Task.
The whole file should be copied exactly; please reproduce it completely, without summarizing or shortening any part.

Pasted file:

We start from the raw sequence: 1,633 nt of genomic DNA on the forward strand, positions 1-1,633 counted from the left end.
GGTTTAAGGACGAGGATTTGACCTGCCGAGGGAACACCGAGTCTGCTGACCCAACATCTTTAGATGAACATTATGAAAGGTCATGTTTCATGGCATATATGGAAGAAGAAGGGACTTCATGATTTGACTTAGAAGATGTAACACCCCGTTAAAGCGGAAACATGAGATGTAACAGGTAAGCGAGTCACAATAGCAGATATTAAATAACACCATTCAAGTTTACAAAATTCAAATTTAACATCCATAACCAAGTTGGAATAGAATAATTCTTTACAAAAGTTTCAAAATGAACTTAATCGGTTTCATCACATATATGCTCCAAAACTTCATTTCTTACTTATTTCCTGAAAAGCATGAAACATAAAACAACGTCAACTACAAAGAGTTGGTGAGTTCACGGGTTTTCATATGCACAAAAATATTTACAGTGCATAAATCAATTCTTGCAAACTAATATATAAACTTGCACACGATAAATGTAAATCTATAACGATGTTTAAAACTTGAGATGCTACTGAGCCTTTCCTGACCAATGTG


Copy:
We start from the raw sequence: 1,633 nt of genomic DNA on the forward strand, positions 1-1,633 counted from the left end.
GGTTTAAGGACGAGGATTTGACCTGCCGAGGGAACACCGAGTCTGCTGACCCAACATCTTTAGATGAACATTATGAAAGGTCATGTTTCATGGCATATATGGAAGAAGAAGGGACTTCATGATTTGACTTAGAAGATGTAACACCCCGTTAAAGCGGAAACATGAGATGTAACAGGTAAGCGAGTCACAATAGCAGATATTAAATAACACCATTCAAGTTTACAAAATTCAAATTTAACATCCATAACCAAGTTGGAATAGAATAATTCTTTACAAAAGTTTCAAAATGAACTTAATCGGTTTCATCACATATATGCTCCAAAACTTCATTTCTTACTTATTTCCTGAAAAGCATGAAACATAAAACAACGTCAACTACAAAGAGTTGGTGAGTTCACGGGTTTTCATATGCACAAAAATATTTACAGTGCATAAATCAATTCTTGCAAACTAATATATAAACTTGCACACGATAAATGTAAATCTATAACGATGTTTAAAACTTGAGATGCTACTGAGCCTTTCCTGACCAATGTG